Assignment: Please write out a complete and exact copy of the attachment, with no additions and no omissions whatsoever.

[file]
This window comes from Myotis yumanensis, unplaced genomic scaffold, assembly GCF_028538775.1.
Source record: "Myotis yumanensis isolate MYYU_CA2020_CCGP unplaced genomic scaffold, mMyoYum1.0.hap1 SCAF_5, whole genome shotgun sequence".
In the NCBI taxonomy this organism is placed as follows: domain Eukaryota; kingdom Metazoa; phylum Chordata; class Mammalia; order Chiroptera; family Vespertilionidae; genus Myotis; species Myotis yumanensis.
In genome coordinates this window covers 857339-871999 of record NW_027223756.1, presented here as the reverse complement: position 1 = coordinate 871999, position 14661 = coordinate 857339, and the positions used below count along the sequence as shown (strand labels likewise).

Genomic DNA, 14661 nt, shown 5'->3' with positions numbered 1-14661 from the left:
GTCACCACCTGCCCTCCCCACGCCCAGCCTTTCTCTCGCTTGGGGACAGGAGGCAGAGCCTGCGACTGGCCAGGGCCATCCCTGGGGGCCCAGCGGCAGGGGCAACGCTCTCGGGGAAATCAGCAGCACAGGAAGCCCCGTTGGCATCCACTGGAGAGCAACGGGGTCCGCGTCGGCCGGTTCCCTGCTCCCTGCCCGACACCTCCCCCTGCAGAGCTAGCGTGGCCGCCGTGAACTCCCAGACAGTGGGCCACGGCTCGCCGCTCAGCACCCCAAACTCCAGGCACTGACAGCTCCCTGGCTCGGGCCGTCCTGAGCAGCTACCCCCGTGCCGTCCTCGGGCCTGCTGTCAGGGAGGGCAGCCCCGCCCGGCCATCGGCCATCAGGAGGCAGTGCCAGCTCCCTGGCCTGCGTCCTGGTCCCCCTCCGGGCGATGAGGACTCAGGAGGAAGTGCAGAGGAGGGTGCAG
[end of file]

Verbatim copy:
This window comes from Myotis yumanensis, unplaced genomic scaffold, assembly GCF_028538775.1.
Source record: "Myotis yumanensis isolate MYYU_CA2020_CCGP unplaced genomic scaffold, mMyoYum1.0.hap1 SCAF_5, whole genome shotgun sequence".
In the NCBI taxonomy this organism is placed as follows: domain Eukaryota; kingdom Metazoa; phylum Chordata; class Mammalia; order Chiroptera; family Vespertilionidae; genus Myotis; species Myotis yumanensis.
In genome coordinates this window covers 857339-871999 of record NW_027223756.1, presented here as the reverse complement: position 1 = coordinate 871999, position 14661 = coordinate 857339, and the positions used below count along the sequence as shown (strand labels likewise).

Genomic DNA, 14661 nt, shown 5'->3' with positions numbered 1-14661 from the left:
GTCACCACCTGCCCTCCCCACGCCCAGCCTTTCTCTCGCTTGGGGACAGGAGGCAGAGCCTGCGACTGGCCAGGGCCATCCCTGGGGGCCCAGCGGCAGGGGCAACGCTCTCGGGGAAATCAGCAGCACAGGAAGCCCCGTTGGCATCCACTGGAGAGCAACGGGGTCCGCGTCGGCCGGTTCCCTGCTCCCTGCCCGACACCTCCCCCTGCAGAGCTAGCGTGGCCGCCGTGAACTCCCAGACAGTGGGCCACGGCTCGCCGCTCAGCACCCCAAACTCCAGGCACTGACAGCTCCCTGGCTCGGGCCGTCCTGAGCAGCTACCCCCGTGCCGTCCTCGGGCCTGCTGTCAGGGAGGGCAGCCCCGCCCGGCCATCGGCCATCAGGAGGCAGTGCCAGCTCCCTGGCCTGCGTCCTGGTCCCCCTCCGGGCGATGAGGACTCAGGAGGAAGTGCAGAGGAGGGTGCAG